Oh no. That was my first response when I read the topic question for our newest writing blog chain over at H.L. Dyer's Weblog. Oh no, was followed by some head scratching, and then as no brilliant ideas came to me - there was only dread. As if things couldn't get worse Michelle McLean, the next person on the chain, wrote an enthusiastic and well thought out response to the question.
And now it is my turn. Oh no.
What is this question that has been causing me such pains? Well, here it is:
How do you as an author choose or create your story-world and give that setting authenticity?
Now don't get me wrong I am not saying that this isn't a great question for writers to discuss, or that I am uninterested in the answers. No, no, no. My problem is that I, as a writer, should be able to answer that question... and I cannot.
This is not to say that my stories all take place on a generic black box stage, devoid of anything that might give some clue as to time or place. Quite the contrary. In fact my characters are often one place or another, or in transit to someplace else, until they get where they are going.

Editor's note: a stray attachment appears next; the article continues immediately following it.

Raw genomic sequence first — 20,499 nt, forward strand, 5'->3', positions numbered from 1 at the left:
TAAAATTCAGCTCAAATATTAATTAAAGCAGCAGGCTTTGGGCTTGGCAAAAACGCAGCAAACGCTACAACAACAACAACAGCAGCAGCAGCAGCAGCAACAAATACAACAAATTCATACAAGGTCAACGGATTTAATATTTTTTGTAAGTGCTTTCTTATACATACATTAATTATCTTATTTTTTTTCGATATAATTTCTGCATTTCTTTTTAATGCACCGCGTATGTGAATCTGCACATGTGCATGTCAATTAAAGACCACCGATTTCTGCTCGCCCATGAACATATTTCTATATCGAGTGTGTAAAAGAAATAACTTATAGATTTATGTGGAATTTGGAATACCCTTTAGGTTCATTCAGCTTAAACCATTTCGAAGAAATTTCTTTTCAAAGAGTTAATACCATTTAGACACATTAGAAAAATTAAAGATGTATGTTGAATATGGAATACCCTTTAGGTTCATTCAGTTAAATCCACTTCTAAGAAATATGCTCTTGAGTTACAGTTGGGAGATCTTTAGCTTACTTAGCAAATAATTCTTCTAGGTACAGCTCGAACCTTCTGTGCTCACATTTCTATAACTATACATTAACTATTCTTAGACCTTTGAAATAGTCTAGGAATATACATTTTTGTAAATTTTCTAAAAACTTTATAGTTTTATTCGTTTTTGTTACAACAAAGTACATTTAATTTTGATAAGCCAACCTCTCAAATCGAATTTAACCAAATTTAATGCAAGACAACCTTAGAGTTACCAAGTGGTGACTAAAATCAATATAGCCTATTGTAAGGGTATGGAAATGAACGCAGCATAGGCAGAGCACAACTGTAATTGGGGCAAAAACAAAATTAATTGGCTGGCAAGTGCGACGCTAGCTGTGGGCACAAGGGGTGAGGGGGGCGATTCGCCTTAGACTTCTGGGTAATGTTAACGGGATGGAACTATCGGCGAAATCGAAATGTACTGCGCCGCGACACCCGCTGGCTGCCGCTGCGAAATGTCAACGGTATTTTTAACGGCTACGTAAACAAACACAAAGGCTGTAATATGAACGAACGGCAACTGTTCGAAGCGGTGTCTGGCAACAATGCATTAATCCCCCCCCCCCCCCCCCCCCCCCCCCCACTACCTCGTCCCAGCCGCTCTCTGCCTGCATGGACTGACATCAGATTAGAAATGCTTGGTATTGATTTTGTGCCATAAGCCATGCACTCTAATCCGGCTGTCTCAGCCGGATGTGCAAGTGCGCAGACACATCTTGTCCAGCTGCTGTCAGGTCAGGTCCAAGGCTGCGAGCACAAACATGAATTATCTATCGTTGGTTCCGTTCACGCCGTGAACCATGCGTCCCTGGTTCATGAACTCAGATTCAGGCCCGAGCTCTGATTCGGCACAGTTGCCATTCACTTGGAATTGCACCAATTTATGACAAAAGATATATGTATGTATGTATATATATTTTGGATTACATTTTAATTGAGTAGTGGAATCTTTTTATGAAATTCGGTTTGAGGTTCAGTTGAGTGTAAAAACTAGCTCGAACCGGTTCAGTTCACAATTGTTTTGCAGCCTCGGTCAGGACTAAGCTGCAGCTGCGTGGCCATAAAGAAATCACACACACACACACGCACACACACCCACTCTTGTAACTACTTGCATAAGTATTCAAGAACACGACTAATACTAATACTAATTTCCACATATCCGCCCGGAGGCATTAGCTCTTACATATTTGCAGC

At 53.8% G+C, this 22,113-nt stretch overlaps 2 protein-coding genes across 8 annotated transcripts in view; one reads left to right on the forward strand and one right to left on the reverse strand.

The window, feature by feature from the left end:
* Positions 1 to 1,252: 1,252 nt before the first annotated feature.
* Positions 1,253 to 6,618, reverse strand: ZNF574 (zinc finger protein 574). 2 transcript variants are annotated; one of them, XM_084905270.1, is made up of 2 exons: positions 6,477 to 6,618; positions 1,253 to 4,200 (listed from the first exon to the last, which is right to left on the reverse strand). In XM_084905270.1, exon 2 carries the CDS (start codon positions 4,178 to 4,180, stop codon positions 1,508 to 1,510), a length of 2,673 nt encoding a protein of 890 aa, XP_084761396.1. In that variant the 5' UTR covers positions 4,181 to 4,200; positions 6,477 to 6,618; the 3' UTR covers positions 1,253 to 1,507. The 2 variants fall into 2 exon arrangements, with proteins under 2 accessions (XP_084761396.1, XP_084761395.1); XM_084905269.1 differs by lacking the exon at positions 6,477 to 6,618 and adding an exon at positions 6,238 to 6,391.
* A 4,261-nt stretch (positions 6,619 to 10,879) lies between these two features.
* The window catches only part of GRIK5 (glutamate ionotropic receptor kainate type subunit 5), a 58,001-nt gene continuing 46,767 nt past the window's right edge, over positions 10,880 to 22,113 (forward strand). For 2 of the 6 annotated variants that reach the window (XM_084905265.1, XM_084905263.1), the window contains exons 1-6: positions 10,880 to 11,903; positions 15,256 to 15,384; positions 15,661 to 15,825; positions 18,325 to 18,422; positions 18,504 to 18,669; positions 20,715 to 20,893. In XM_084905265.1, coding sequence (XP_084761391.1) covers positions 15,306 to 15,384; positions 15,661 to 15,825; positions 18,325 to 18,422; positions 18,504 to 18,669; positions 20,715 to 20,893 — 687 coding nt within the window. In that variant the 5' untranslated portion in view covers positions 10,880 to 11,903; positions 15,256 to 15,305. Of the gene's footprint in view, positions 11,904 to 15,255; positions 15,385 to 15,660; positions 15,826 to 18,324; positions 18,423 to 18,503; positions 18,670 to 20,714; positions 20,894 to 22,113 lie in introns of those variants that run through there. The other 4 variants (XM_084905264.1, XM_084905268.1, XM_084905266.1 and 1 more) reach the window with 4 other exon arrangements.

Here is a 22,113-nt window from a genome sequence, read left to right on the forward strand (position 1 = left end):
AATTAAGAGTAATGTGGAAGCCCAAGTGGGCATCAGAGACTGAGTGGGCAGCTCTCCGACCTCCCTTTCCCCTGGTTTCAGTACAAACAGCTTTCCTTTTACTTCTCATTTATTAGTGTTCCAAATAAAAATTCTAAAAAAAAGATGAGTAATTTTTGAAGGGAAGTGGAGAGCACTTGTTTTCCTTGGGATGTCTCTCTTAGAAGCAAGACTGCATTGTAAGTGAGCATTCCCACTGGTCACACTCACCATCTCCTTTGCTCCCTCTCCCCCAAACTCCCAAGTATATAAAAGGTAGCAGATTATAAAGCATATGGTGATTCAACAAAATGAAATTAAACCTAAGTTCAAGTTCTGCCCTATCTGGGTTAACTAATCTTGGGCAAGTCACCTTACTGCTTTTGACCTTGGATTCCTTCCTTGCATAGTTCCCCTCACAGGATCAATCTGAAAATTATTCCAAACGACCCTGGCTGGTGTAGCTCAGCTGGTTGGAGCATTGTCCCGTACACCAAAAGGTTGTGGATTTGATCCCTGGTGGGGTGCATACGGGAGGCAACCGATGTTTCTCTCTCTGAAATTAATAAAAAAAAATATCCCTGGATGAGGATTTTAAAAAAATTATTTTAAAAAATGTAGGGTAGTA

And that wonderfully vague sentence right there is the crux of my problem. Although I know the rule of good writing is specificity, often when it comes to setting I try to wriggle by with generalities.
You might be amazed at how well this has often worked out for me... except, of course, when it doesn't. Unfortunately for me my current WIP is proving to be one of those times when I am finding it difficult to let the story-world create itself as I go. While my first novel was a contemporary romance requiring little in the way of research, my latest WIP is more of an urban fantasy with lots of weird things happening. It's been really fun to write... that is until I have to come up with an explanation for the weird happenings.
Like my previous post on plotting, I am finding that I have to take a time-out and answer the questions that are being raised. And again like plotting this is not what I would call the "fun" part of writing. I would compare it to the way I feel about doing housework - it is not something I enjoy, but it must be done because I do not want to live in the midst of a nasty stinky mess. Similarly, I don't want my characters to live in a messy unkempt world either.
None of this, however, answers the question of how I create my story-world - because I really haven't done it yet - at least, not the way that I intend to. What I can do is get back to the business of choosing, creating, and hopefully creating some sense of authenticity and when I'm done I will do my utmost to remember exactly how I did it so that A. I can do it again and B. I can tell you all about it.
You can also bet that I'll be reading the rest of the entries in this blog chain with great interest, and no doubt learning a thing or two from my fellow chain-gangers. Follow me to the next post over at Archetype Writing.